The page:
This photograph shows how you effectively kill a void deck

We didn't even think it was possible.

Jonathan Lim | February 23, 2016 @ 10:52 am

This photograph was uploaded on Facebook by one Sua (Editor: Name removed on request). It shows a void deck, supposedly at Queenstown, which has several metal railings erected in it.

With those railings in place, it does prevent the space for being used for activities commonly associated with void decks — kids playing sports, a venue for weddings or wakes, or just a convenient straightforward path for residents to walk through.

Perhaps the incredulity of this structure is best described by Sua:

“The void deck is an informal, but very important, space for many Singaporeans living in public housing.

It is a place where kids can kick a ball around, families can play badminton without needing to book a court, for weddings, for funerals. For the elderly, it is a space to socialise. For low-income households, this is the few free spaces that their kids can enjoy some sports… yet over the weekend, the town council decided to erect these metal bars that serve no practical purposes other than to prevent such organic uses of space from happening.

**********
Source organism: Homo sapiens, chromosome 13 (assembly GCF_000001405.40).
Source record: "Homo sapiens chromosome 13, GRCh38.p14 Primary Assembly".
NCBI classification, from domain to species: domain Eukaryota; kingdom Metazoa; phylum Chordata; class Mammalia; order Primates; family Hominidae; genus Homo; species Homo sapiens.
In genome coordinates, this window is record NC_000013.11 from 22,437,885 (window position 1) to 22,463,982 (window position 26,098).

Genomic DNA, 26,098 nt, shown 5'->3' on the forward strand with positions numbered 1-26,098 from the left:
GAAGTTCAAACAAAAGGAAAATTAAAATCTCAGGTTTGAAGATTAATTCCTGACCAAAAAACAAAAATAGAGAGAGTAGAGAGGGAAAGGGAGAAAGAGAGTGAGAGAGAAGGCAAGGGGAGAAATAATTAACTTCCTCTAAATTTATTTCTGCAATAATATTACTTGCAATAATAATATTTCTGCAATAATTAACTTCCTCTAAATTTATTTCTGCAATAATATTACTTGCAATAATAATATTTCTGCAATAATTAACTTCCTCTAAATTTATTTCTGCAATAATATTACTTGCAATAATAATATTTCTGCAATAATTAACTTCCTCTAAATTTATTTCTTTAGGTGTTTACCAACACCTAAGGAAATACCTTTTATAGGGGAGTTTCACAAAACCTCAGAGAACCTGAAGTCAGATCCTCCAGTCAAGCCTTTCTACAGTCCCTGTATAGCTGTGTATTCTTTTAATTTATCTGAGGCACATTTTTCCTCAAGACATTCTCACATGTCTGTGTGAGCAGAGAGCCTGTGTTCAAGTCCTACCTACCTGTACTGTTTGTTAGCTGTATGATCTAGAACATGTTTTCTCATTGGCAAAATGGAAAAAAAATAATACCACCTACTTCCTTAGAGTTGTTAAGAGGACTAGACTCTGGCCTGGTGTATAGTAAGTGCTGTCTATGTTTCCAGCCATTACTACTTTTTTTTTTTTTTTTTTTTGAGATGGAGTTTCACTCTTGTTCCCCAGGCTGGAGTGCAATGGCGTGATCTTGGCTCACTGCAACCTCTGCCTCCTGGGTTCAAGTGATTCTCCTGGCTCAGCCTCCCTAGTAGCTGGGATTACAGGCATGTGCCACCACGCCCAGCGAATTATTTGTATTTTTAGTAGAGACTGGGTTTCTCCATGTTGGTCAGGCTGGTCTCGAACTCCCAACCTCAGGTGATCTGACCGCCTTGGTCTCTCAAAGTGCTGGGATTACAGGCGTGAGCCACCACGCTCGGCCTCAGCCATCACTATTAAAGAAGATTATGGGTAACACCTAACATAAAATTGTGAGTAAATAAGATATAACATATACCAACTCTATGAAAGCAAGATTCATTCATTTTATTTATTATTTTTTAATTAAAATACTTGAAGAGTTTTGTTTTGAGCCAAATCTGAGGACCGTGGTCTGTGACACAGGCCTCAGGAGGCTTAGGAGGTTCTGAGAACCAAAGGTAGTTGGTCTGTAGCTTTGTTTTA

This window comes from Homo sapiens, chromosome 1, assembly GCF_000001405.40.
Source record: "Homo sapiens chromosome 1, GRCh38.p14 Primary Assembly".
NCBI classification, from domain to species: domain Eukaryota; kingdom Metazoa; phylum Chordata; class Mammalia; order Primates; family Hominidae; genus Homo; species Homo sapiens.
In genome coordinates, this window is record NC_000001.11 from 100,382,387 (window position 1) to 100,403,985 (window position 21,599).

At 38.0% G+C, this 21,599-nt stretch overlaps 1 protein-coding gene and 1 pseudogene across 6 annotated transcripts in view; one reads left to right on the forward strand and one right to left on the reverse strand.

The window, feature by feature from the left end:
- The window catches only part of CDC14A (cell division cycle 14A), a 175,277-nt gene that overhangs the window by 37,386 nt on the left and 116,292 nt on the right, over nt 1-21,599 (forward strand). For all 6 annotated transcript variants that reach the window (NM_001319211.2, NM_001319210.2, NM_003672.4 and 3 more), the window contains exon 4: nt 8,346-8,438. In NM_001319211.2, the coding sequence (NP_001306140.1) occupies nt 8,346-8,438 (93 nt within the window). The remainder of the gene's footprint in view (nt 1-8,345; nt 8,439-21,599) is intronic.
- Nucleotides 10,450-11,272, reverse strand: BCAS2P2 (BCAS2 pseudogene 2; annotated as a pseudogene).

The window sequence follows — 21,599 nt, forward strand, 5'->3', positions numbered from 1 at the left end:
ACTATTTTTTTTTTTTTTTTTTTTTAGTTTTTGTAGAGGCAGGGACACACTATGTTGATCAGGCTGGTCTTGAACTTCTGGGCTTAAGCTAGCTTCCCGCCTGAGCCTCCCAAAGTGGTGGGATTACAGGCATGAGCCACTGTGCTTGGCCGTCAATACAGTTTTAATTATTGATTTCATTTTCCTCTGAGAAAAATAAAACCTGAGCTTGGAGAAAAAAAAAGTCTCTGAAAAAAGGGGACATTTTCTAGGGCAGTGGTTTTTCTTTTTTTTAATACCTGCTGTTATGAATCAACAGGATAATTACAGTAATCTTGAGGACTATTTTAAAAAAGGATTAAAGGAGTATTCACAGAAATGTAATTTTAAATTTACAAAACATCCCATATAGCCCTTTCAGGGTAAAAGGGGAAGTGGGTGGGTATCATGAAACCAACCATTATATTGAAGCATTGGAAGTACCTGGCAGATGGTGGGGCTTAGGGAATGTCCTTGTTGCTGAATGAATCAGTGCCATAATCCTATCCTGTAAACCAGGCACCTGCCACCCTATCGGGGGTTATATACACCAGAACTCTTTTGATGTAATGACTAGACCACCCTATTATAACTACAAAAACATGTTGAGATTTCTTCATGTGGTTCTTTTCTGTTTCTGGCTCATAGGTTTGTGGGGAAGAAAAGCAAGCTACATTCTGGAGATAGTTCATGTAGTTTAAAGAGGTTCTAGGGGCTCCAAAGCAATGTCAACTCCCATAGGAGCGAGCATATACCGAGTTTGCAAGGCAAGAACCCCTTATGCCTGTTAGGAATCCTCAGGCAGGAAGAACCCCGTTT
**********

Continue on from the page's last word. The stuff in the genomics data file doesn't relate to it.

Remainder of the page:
These space, originally filled with so much potential for use and creativity, is now effectively transformed into a dead space.

To whoever thought of this: shame on you. It is a bad solution to a non-problem and a waste of taxpayers’ money. You are essentially using our funds to deprive us of a space we can use, and have been using. This is on top of the multiple CCTVs installed all around the void deck.

And it’s not only the void deck of my block, but a number of blocks in the estate. I guess Queenstown is now a parkour wonderland.”

We are unable to figure out which group of people could possibly benefit from these.

Our only guess is that maybe some of residents, perhaps the elderly, in the estate were hit by bicycles or electric scooters speeding through the void deck and these railings were erected to prevent a recurrence.

What we can predict is that skaters and parkour practitioners will have something new to learn tricks off of; or kids, being kids, will use the railings to play “the floor is lava”.

Edit on Feb. 23, 5:50pm: A comment left on the Mothership.sg post has said that this void deck is located at 143 Mei Ling Street:

mei ling street

 

Top photo via

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About Jonathan Lim

Jon is thankful that Singapore is interesting enough to keep a website like Mothership.sg up and running.

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